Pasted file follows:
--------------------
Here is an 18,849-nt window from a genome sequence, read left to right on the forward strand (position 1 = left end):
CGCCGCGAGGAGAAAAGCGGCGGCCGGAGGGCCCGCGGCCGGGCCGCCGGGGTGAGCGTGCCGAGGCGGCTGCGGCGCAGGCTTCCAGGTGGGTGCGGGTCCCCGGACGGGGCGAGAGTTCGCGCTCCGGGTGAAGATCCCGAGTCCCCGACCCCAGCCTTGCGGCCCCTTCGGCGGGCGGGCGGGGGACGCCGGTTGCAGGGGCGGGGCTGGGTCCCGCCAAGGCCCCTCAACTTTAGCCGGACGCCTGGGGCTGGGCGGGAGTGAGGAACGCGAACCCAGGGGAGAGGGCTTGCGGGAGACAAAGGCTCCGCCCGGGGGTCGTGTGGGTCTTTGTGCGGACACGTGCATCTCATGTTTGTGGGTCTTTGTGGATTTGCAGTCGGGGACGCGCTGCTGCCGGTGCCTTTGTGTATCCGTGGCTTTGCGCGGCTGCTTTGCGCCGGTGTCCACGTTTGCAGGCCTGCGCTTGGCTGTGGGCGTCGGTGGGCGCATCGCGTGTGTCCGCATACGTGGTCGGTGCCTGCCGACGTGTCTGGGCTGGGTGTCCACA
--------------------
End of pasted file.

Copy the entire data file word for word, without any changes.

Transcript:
Here is an 18,849-nt window from a genome sequence, read left to right on the forward strand (position 1 = left end):
CGCCGCGAGGAGAAAAGCGGCGGCCGGAGGGCCCGCGGCCGGGCCGCCGGGGTGAGCGTGCCGAGGCGGCTGCGGCGCAGGCTTCCAGGTGGGTGCGGGTCCCCGGACGGGGCGAGAGTTCGCGCTCCGGGTGAAGATCCCGAGTCCCCGACCCCAGCCTTGCGGCCCCTTCGGCGGGCGGGCGGGGGACGCCGGTTGCAGGGGCGGGGCTGGGTCCCGCCAAGGCCCCTCAACTTTAGCCGGACGCCTGGGGCTGGGCGGGAGTGAGGAACGCGAACCCAGGGGAGAGGGCTTGCGGGAGACAAAGGCTCCGCCCGGGGGTCGTGTGGGTCTTTGTGCGGACACGTGCATCTCATGTTTGTGGGTCTTTGTGGATTTGCAGTCGGGGACGCGCTGCTGCCGGTGCCTTTGTGTATCCGTGGCTTTGCGCGGCTGCTTTGCGCCGGTGTCCACGTTTGCAGGCCTGCGCTTGGCTGTGGGCGTCGGTGGGCGCATCGCGTGTGTCCGCATACGTGGTCGGTGCCTGCCGACGTGTCTGGGCTGGGTGTCCACA